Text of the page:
These little fights went on for about two months, at a fight a week. Second was a quick-footed kid, in an underground parking structure. The match before mine that day was brutal. A big guy threw another guy around, bouncing him of cement pillars and dropping him on the solid floor. I fought this big guy the next week. Luckily, it was at Old McNabb’s place again. This gave me an advantage; a costly one for the big guy.

I then fought in a parking lot, an empty pool, at some big business place, and Old McNabb’s place two more times. I won all these fights. I was proud, and so was Antonio, but what I was more proud of was that I had not had a drink. This I found impressive. After a week without a fight was a big Saturday night fight. This was impressive to Antonio and Nicky.

What I was not so proud of was that I had not talked to Sandra since the day I sent her off. At first she would send letters to me at rehab, but I was always too ashamed to answer back. I had not contacted her after I got out, because I knew she would not approve of how I was making my money. Also, I knew I would have to go see her, or bring her back down. Antonio and I were doing well on our own right now, even if our housing and life style did not show it. We were having a great time; finding ourselves. Besides, I would do all that later. When? I was not sure.

“After your next fight, you’ll have to tell me what ya think.” Antonio said. “ Your first big fight will make ya or break ya.” We were just sitting in our barren house, drinking Sobé, and we were watching lots of movies, classics mainly, analyzing them in our own unique way.

“Oh, don’t worry, I will not break. I shall not break.” Then we both started laughing. We were watching an “Old English” movie, and I said “shall".

“Well don’t ya go losing concentration for even a second.” Antonio warned. “It just may cost you the match.” I think these words may have cursed me.

Something weird started to happen. I started to see someone everywhere. When I was returning a movie, I thought I saw a face I had not seen for a while. He glanced at me and then lifted up a movie box in front of his face. When I took another look at where I thought the man was hiding behind a Fight Club tape, there was only an old man. That night I was walking out of the gas station when I saw him again, this time slowly driving by. In the back window of this car was a pair of boxing gloves, familiar boxing gloves.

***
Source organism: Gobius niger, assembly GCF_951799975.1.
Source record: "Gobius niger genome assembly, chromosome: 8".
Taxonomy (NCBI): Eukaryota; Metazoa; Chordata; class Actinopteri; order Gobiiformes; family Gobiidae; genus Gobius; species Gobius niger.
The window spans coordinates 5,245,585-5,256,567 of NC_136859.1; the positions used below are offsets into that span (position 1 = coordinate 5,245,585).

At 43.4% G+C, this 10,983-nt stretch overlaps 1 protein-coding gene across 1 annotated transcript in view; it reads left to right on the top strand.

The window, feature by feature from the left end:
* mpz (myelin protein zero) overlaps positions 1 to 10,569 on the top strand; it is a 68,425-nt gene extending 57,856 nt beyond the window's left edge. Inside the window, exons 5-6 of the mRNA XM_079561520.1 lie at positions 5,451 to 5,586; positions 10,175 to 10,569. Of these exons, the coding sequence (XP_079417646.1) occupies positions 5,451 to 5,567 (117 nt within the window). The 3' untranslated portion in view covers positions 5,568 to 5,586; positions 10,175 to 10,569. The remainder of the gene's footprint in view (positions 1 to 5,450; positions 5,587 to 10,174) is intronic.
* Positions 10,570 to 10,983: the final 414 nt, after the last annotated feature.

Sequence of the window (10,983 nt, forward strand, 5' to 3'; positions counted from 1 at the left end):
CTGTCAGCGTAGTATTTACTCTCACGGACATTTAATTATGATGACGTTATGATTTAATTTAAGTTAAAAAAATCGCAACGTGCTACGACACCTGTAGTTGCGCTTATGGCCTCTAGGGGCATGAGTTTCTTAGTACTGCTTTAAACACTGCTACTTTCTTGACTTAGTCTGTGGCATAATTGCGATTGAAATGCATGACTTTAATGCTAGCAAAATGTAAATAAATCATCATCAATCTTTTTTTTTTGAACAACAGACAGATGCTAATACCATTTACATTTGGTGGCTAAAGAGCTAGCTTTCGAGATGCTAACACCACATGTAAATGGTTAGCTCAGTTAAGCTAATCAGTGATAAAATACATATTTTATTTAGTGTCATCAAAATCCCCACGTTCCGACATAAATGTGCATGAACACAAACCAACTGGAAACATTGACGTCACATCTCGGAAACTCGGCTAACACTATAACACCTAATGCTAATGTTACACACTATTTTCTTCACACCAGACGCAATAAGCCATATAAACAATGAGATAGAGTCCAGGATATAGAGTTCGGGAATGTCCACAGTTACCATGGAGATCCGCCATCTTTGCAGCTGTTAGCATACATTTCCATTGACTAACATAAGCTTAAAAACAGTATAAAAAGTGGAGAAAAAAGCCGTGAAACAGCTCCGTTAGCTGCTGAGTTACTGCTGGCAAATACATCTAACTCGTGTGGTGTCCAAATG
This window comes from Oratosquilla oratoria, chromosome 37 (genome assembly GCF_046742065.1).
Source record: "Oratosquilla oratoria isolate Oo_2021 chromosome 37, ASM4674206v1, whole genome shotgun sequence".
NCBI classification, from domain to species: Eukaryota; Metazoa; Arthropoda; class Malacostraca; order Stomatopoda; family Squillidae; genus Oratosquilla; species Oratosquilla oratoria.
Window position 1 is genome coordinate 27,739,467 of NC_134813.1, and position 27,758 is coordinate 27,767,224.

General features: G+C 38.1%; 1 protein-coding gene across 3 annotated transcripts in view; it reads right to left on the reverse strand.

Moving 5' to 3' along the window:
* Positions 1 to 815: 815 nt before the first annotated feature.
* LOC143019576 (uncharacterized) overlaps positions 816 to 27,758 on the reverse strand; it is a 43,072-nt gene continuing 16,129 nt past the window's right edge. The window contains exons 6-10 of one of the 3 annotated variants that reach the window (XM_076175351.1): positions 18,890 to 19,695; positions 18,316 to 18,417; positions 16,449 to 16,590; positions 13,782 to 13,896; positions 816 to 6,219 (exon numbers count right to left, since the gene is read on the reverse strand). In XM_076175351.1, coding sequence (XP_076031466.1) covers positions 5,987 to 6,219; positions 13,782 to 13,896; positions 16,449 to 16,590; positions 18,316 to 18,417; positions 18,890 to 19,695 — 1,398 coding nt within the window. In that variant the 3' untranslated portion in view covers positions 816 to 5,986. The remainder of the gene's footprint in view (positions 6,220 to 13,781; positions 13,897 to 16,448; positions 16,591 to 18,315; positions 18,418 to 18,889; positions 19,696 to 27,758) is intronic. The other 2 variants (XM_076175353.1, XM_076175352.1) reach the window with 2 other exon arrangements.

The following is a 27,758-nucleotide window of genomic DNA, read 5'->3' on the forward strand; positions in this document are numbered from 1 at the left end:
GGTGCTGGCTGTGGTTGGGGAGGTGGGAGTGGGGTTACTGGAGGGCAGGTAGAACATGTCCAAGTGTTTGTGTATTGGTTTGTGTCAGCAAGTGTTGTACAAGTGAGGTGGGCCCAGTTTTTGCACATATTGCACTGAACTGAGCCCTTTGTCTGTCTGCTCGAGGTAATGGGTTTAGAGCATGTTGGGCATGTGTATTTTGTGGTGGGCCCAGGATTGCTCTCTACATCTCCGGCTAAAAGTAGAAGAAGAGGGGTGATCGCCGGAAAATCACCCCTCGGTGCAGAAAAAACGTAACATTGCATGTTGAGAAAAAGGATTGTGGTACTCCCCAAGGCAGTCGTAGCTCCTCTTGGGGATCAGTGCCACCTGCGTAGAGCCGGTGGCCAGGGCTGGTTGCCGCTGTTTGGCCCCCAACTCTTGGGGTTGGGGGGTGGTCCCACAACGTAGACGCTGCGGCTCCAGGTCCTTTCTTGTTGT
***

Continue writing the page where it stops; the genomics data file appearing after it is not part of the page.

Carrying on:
“I’m not saying you mistakened some guy for him!” Antonio was trying to calm me down. “I’m just saying it may just have been in your head. Sometimes people see things that are not really there. That does not mean they did not see it.”

“I am not crazy!” I yelled.

“I did not say that.”

“Maybe you're right. Maybe I’m just spooking.” I started to settle down. “Or maybe it’s a sign,” I suggested.

“Hey! Whoa! Whoa now. You’re not backing down on me now are ya? You're not gonna get scared off on me are ya? Antonio was getting scared now. I was his best “boy” he had ever had, and a good friend. He liked me, and loved the money I was making and could make for us.

I saw him two more times before the fight, but ignored it. I had to get my mind where it belonged, on the fight.

The big fight was at some rich guy’s house. He was a bare-knuckle boxing high roller. He made large bets on the Saturday night fights, and some small ones on the others. This guy had a nice boxing ring made in his huge basement. He said it was for him to train. It was, except for on a few Saturday nights.

I was in the ring first. This is because I was the challenger. Standing in that ring alone, I could not do anything but think back about eight months, my last pro boxing match. I could not get my mind off of the ghost that had been haunting me. I had a feeling he was there that night.

Then the crowd spread like the Red Sea for the Isrealites. My opponent was coming to the ring with his entourage. I was waiting to see what I saw right then as the people spread. That face again. I was assured now that my dreadful nightmare was coming true. I was scared. I wanted to get out of there, but I knew I could not. I had to win. I had to face him. I always knew I would. What was ironic was that I once could not wait for this day. Oh well. One must roll with the punches. That’s something I have learned as a boxer.

written by A.C. Flanagan ©2007

posted: 6/10/07